(FinalCall.com)-There was a time in the not-too-distant past when Black people stood virtually alone in American society, expressing fears that this country might be headed toward a police state.

As the rubble of New York City’s Twin Towers, and the Pentagon was being cleared away immediately after Sept. 11, 2001, Congress rushed to give the federal government enhanced legal and investigative powers, which the Bush administration claimed were needed in order to pursue terrorists.

The law, officially named the Uniting and Strengthening America by Providing Appropriate Tools Required to Intercept and Obstruct Terrorism Act, is popularly known as the “Patriot Act.” It granted the government broad powers to conduct searches, wiretaps, electronic and computer eavesdropping, and granted wide access to financial and other information held by individuals and businesses, including lists of materials checked out from public libraries.


At airports, citizens could be quizzed about their financial status, before being allowed to travel. Critics complained that the law–ostensibly aimed at preventing foreigners from committing acts of terror–opened up the personal lives of American citizens, in ways that allow the government to do much more than simply protect homeland security. They point out that there are many examples where answers to simple questions have later ended up affecting people’s ability to get a job, to join a church or other faith community, and to engage in other supposedly Constitutional behavior.

Even as some nervous lawmakers inserted a so-called “Sunset clause” into the legislation, which set a 2005 expiration date on some of the more troubling provisions of the law, the administration prepared an even harsher “Patriot II Act” to strengthen the government’s powers.

Now, however, there is a small bipartisan consensus growing in both the House and the Senate which has begun introducing bills which would cut back on some of the government’s unbridled power.

Legislators have grown uneasy over Attorney General John Ashcroft’s use of the law’s expanded surveillance and detention powers. Not only are they concerned about his requests for even more authority, they are moving to cutback some of the tools they granted in the law.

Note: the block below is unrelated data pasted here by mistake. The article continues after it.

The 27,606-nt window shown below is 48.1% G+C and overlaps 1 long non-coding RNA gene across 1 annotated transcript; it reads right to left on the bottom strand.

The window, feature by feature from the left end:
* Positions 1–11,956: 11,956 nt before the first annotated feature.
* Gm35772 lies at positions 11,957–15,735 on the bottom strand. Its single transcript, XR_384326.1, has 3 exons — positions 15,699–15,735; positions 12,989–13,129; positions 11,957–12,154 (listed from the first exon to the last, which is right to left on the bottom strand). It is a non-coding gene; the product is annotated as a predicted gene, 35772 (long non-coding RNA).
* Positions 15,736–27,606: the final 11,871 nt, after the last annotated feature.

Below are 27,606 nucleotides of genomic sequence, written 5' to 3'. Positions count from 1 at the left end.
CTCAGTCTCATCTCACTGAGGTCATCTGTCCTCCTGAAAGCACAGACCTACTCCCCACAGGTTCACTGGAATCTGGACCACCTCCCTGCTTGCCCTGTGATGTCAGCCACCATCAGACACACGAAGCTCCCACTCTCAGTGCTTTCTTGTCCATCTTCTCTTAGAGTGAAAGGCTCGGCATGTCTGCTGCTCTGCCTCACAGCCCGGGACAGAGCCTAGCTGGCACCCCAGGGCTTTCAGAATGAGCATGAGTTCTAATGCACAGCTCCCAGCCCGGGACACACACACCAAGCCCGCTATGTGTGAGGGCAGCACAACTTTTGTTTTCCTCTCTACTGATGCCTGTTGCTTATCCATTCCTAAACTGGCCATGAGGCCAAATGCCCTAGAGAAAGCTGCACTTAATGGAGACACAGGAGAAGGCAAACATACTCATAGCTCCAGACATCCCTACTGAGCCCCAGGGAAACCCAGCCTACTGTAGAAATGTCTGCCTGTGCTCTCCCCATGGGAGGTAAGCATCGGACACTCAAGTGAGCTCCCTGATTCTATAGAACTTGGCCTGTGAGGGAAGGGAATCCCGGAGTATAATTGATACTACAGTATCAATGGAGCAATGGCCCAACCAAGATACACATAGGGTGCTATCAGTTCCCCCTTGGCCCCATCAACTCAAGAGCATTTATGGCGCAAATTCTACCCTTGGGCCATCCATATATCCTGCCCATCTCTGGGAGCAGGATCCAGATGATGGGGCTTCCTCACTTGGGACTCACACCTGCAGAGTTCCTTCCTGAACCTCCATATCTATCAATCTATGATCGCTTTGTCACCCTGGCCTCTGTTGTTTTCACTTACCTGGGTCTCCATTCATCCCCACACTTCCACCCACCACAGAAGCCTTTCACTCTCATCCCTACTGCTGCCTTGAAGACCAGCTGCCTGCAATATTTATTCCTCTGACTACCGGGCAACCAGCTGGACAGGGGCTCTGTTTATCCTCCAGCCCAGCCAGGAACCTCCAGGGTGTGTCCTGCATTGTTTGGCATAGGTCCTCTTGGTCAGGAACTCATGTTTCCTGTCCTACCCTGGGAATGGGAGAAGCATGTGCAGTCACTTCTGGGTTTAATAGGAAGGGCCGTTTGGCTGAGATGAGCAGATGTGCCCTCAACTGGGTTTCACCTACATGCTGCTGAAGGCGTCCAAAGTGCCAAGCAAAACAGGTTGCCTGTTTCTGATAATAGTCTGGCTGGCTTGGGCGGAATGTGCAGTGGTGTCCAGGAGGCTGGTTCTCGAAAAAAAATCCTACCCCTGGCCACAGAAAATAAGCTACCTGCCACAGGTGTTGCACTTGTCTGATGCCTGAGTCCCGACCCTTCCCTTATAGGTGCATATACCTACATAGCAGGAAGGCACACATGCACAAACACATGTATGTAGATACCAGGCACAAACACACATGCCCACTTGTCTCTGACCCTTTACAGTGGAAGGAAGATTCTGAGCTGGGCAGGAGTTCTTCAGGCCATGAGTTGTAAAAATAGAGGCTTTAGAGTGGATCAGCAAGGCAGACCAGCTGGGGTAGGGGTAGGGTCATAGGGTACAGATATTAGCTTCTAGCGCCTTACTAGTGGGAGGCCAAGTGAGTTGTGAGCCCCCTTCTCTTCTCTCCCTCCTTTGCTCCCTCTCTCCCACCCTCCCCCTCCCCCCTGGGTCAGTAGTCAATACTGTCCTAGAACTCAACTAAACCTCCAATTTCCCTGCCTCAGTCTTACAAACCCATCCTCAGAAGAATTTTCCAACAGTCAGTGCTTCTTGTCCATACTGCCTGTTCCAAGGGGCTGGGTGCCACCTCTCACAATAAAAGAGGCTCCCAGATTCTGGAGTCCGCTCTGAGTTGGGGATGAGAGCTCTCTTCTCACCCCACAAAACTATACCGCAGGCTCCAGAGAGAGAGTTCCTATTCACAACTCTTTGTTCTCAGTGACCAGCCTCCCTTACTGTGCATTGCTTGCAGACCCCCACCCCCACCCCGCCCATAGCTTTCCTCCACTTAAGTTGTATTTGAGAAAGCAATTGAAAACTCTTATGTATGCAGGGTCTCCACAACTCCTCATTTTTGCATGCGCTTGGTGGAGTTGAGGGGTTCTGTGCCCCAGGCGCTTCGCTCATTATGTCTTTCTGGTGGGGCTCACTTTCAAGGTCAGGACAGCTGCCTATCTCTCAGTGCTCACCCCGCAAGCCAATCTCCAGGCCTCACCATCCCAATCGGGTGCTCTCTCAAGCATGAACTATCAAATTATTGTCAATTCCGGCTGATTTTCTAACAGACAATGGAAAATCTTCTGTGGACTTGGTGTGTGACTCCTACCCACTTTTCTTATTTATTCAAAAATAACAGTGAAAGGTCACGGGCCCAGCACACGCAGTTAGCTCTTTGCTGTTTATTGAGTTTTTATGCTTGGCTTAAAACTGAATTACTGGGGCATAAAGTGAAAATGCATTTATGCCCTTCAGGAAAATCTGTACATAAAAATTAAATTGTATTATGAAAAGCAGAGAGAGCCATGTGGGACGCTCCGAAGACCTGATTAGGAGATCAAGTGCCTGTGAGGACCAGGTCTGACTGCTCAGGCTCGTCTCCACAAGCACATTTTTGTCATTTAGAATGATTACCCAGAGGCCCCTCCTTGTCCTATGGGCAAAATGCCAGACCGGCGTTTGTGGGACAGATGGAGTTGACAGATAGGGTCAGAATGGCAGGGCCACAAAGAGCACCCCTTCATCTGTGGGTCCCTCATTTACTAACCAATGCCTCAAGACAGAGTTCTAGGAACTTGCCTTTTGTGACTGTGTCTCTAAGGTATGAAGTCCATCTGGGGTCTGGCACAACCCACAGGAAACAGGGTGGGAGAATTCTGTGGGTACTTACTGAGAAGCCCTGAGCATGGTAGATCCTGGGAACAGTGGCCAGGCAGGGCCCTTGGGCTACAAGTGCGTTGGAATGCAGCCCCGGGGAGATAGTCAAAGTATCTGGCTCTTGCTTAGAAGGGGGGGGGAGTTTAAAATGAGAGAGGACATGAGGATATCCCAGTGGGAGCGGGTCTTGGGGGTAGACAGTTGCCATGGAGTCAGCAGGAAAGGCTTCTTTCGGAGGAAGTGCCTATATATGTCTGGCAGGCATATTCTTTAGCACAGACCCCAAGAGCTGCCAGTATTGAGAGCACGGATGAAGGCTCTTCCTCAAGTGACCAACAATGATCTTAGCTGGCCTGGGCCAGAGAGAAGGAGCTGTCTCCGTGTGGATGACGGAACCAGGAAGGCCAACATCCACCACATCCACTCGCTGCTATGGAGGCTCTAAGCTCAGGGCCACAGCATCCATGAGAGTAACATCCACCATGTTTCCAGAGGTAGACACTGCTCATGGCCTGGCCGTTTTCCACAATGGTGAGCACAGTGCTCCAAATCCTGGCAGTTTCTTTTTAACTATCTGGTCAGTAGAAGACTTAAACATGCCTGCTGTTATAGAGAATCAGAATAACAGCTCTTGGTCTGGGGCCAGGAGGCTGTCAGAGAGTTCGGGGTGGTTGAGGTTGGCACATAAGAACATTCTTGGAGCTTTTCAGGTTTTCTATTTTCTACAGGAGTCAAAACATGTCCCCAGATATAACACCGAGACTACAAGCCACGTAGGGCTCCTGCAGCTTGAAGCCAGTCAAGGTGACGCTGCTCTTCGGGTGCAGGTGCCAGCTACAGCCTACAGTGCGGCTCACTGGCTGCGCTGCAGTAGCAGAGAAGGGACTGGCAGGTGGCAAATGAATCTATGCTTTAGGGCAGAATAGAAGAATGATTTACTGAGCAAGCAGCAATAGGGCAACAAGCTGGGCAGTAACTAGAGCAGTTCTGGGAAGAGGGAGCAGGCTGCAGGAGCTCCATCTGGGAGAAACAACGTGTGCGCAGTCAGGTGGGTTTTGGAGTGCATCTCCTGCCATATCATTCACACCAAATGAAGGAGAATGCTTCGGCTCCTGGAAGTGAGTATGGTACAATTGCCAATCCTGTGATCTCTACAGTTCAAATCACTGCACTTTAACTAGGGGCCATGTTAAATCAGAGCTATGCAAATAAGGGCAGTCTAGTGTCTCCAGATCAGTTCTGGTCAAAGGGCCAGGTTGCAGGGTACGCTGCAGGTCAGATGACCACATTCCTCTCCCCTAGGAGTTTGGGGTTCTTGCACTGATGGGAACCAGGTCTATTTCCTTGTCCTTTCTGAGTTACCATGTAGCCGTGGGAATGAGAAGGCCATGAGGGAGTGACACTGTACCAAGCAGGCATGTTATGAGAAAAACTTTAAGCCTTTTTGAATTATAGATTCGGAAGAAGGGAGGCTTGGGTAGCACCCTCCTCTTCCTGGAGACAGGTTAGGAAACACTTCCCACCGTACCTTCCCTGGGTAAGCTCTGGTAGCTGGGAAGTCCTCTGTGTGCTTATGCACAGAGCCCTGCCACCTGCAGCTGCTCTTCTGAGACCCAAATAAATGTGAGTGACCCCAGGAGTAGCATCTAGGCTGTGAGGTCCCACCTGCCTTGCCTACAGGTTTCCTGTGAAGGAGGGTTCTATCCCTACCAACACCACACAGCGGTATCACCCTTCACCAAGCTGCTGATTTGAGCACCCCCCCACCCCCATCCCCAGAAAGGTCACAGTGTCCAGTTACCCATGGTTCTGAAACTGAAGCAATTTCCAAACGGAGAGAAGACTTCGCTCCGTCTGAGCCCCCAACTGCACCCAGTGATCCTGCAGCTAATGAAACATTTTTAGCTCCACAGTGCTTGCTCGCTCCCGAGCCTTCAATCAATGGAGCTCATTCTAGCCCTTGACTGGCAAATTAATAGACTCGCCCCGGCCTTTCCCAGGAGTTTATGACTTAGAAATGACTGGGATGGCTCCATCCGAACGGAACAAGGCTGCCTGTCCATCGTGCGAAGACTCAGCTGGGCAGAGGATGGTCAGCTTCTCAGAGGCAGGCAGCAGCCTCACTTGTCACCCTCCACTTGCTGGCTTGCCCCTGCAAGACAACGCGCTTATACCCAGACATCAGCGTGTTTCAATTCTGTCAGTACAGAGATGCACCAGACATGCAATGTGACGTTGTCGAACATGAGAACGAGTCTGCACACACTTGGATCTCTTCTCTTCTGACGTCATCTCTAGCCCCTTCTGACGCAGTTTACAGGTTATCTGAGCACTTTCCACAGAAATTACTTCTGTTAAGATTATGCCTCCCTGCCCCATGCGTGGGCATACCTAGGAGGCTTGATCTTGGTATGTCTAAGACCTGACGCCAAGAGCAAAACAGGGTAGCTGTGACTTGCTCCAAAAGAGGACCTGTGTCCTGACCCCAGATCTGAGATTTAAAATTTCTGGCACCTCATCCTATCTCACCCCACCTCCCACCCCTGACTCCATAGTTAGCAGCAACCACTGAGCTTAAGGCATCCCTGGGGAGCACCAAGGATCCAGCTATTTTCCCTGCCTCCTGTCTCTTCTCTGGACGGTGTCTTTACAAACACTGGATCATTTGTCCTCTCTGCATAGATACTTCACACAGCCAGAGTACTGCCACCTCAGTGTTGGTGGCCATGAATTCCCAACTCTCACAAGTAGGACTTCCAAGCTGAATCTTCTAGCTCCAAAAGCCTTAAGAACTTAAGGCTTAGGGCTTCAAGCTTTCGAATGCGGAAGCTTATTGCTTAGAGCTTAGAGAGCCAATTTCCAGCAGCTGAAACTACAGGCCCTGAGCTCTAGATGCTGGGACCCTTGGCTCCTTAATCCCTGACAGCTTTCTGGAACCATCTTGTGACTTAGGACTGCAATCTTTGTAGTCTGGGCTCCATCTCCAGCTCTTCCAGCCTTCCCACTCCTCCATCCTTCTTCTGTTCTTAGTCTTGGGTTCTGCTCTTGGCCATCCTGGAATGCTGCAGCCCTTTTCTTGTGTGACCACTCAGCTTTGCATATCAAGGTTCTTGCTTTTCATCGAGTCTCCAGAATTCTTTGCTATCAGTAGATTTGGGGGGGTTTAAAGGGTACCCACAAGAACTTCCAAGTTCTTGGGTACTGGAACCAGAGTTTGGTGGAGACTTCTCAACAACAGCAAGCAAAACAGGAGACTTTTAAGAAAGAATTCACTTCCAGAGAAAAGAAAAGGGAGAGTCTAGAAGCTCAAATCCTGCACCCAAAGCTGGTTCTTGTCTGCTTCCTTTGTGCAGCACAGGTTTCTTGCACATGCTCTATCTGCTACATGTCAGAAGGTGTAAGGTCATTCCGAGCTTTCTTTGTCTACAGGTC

The House voted recently to prohibit the use of federal funds on “sneak and peek” searches that the law says the government can conduct in criminal investigations without a property owner’s or resident’s knowledge and with warrants delivered after-the-fact. That’s like the old Western-movie notion of “shoot first and ask questions later,” only this time it’s the Constitution’s Fourth Amendment guarantee against unreasonable search and seizure that’s at stake.

One Republican Senator who is normally a staunch supporter of the Bush administration and its policies, said recently that Congress must monitor how the Patriot Act is being used, warning that “there may come a time, and it may be next year, that we need to pull it back.”

Alaska, Vermont and Hawaii, and 142 local governments have passed measures opposing the act. The American Civil Liberties Union and the New York-based Center for Constitutional Rights have separately sued in federal court to challenge different parts of the law.

It’s not just “paranoid” Black activists warning about American “concentration camps” or that the society has taken “another step down the slippery slope toward a totalitarian state” any longer.

Thankfully, there is a growing cadre of young and old people, public officials as well as ordinary citizens of all nationalities–even those who are not in the most-apt-to-be-profiled groups such as Arabs and South Asian Muslims–who are willing to stand and tell Congress, the White House and the Courts that they believe they have “a greater gift to give to their nation than fighting terrorists or squealing on their neighbors.”

There are more and more people of conscience who are saying in an ever-increasing chorus that the current vision of this administration is not satisfactory. They are saying, and we agree: American civil liberties are no less important than are concerns about safety.